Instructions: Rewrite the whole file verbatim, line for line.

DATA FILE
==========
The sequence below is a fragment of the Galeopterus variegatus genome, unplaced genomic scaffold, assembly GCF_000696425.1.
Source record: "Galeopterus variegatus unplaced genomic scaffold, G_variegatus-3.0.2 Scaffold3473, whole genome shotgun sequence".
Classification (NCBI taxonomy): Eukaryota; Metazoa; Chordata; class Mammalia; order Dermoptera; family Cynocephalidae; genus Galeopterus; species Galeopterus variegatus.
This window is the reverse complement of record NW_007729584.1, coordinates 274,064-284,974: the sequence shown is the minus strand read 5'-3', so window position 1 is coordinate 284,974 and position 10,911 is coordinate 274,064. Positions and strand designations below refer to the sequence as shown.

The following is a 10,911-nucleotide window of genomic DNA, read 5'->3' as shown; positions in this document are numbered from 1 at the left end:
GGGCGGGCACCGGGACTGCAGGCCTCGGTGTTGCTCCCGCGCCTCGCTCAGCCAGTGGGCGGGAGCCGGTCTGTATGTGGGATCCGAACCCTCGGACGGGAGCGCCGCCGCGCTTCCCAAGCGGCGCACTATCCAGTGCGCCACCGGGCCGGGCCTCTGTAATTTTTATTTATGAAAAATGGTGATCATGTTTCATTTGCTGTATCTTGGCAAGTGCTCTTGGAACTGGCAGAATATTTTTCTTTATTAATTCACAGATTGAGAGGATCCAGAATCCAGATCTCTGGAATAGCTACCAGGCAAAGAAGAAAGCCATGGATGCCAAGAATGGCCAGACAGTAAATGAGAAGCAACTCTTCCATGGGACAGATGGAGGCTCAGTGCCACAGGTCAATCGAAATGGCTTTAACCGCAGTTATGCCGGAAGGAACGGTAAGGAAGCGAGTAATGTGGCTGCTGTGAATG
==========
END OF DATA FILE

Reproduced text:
The sequence below is a fragment of the Galeopterus variegatus genome, unplaced genomic scaffold, assembly GCF_000696425.1.
Source record: "Galeopterus variegatus unplaced genomic scaffold, G_variegatus-3.0.2 Scaffold3473, whole genome shotgun sequence".
Classification (NCBI taxonomy): Eukaryota; Metazoa; Chordata; class Mammalia; order Dermoptera; family Cynocephalidae; genus Galeopterus; species Galeopterus variegatus.
This window is the reverse complement of record NW_007729584.1, coordinates 274,064-284,974: the sequence shown is the minus strand read 5'-3', so window position 1 is coordinate 284,974 and position 10,911 is coordinate 274,064. Positions and strand designations below refer to the sequence as shown.

The following is a 10,911-nucleotide window of genomic DNA, read 5'->3' as shown; positions in this document are numbered from 1 at the left end:
GGGCGGGCACCGGGACTGCAGGCCTCGGTGTTGCTCCCGCGCCTCGCTCAGCCAGTGGGCGGGAGCCGGTCTGTATGTGGGATCCGAACCCTCGGACGGGAGCGCCGCCGCGCTTCCCAAGCGGCGCACTATCCAGTGCGCCACCGGGCCGGGCCTCTGTAATTTTTATTTATGAAAAATGGTGATCATGTTTCATTTGCTGTATCTTGGCAAGTGCTCTTGGAACTGGCAGAATATTTTTCTTTATTAATTCACAGATTGAGAGGATCCAGAATCCAGATCTCTGGAATAGCTACCAGGCAAAGAAGAAAGCCATGGATGCCAAGAATGGCCAGACAGTAAATGAGAAGCAACTCTTCCATGGGACAGATGGAGGCTCAGTGCCACAGGTCAATCGAAATGGCTTTAACCGCAGTTATGCCGGAAGGAACGGTAAGGAAGCGAGTAATGTGGCTGCTGTGAATG